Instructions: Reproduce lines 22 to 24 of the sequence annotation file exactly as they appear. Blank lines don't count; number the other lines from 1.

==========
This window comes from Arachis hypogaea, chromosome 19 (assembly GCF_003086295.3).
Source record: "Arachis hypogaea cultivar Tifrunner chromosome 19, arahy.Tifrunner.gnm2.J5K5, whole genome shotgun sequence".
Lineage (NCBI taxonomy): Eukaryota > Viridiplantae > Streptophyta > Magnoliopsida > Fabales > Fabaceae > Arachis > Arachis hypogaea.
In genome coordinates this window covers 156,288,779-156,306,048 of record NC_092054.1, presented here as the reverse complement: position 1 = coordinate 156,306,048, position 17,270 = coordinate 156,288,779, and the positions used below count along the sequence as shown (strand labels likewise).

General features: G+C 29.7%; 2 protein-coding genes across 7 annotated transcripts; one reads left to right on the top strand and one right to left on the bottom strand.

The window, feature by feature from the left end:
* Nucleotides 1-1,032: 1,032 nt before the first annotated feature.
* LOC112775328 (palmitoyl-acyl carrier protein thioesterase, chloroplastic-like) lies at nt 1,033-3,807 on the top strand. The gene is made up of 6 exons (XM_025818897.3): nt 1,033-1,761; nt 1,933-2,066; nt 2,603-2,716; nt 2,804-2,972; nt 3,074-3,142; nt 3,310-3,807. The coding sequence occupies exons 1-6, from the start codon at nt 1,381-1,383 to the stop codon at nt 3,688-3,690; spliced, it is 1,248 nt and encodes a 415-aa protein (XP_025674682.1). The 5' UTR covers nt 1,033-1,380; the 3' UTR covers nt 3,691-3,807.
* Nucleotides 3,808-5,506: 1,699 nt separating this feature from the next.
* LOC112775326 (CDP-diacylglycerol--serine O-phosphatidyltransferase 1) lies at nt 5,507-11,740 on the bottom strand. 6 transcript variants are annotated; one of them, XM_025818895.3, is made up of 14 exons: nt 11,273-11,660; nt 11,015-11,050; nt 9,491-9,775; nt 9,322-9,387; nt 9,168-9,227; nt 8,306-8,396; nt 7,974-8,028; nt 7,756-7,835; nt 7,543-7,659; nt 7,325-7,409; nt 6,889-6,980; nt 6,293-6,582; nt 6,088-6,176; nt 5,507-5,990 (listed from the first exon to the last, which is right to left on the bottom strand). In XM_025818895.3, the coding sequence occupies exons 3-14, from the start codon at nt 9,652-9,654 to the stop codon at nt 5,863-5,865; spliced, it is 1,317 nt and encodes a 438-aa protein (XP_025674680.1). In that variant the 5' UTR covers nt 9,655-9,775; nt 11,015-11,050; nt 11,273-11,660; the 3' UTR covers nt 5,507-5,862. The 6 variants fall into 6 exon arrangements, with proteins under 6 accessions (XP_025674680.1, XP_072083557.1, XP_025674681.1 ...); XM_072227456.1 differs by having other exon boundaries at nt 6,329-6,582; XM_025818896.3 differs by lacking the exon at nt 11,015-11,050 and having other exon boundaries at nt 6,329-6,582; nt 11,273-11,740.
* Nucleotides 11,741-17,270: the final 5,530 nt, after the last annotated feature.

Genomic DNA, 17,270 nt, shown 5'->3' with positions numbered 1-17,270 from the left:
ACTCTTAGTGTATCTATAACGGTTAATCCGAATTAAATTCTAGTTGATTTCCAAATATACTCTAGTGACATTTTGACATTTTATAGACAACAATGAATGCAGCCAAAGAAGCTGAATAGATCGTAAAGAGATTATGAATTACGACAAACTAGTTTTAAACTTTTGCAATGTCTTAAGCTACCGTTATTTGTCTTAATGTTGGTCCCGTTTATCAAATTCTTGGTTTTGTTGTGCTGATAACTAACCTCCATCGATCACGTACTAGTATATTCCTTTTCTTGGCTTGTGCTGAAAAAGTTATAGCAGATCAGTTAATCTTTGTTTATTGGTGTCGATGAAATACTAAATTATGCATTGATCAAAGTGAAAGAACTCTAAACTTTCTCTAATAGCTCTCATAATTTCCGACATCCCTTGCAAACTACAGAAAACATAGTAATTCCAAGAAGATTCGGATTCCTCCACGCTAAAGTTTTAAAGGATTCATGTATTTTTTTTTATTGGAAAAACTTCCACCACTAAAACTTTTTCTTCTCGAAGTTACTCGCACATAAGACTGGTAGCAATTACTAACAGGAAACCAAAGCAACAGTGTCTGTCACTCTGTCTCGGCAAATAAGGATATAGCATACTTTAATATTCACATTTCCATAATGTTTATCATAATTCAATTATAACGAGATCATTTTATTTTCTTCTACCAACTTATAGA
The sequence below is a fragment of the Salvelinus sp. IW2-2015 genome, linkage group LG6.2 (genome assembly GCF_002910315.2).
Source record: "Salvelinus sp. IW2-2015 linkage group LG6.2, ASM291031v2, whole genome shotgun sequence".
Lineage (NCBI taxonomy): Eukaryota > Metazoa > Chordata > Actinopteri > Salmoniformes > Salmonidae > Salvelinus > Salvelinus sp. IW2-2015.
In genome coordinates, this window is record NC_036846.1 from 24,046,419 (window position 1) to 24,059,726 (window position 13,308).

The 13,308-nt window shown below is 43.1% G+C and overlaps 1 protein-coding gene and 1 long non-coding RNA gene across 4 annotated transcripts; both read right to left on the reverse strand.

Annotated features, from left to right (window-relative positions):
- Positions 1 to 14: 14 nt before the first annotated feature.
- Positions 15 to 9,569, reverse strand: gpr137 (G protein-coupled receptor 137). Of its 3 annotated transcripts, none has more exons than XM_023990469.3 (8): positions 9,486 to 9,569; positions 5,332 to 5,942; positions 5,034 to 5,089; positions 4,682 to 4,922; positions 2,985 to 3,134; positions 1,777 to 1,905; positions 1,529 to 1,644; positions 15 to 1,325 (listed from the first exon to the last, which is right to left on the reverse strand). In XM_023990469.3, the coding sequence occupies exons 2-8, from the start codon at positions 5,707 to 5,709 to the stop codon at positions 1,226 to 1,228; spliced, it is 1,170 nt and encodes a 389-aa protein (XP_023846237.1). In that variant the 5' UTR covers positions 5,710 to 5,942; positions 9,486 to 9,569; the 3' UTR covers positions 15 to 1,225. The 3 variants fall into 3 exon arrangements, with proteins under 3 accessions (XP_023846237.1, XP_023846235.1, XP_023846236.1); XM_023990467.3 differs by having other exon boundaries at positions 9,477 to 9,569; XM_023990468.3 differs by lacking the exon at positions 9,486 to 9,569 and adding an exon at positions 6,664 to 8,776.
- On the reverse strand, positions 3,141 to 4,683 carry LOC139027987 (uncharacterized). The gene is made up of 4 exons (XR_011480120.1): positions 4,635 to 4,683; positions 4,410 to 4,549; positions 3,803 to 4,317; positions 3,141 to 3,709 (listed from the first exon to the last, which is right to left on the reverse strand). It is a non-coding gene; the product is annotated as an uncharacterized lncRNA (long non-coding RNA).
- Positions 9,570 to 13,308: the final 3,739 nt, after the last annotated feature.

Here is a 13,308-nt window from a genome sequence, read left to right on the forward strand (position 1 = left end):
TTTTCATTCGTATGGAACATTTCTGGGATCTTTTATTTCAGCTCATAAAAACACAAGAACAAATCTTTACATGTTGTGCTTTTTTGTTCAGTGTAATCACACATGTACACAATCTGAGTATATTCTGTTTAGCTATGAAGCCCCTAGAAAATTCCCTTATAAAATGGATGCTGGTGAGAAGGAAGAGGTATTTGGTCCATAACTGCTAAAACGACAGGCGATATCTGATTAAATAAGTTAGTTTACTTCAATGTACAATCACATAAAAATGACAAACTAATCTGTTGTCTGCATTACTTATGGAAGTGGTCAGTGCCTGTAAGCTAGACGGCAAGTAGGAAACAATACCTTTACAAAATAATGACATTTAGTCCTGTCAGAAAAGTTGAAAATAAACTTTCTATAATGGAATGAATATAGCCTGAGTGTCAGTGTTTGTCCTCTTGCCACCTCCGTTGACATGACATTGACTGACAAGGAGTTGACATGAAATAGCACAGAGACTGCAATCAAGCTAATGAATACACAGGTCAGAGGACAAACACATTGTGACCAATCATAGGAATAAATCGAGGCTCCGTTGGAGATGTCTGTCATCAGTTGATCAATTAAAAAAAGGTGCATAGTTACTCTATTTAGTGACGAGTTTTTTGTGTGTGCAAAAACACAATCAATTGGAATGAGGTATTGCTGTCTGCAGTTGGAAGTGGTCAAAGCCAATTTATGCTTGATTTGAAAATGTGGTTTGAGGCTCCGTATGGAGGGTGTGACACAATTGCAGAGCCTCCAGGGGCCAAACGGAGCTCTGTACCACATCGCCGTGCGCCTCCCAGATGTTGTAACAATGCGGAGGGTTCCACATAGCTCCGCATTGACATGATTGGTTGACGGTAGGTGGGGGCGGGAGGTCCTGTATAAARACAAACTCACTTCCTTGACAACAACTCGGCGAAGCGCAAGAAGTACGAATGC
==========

- On the reverse strand, positions 3,141 to 4,683 carry LOC139027987 (uncharacterized). The gene is made up of 4 exons (XR_011480120.1): positions 4,635 to 4,683; positions 4,410 to 4,549; positions 3,803 to 4,317; positions 3,141 to 3,709 (listed from the first exon to the last, which is right to left on the reverse strand). It is a non-coding gene; the product is annotated as an uncharacterized lncRNA (long non-coding RNA).
- Positions 9,570 to 13,308: the final 3,739 nt, after the last annotated feature.

Here is a 13,308-nt window from a genome sequence, read left to right on the forward strand (position 1 = left end):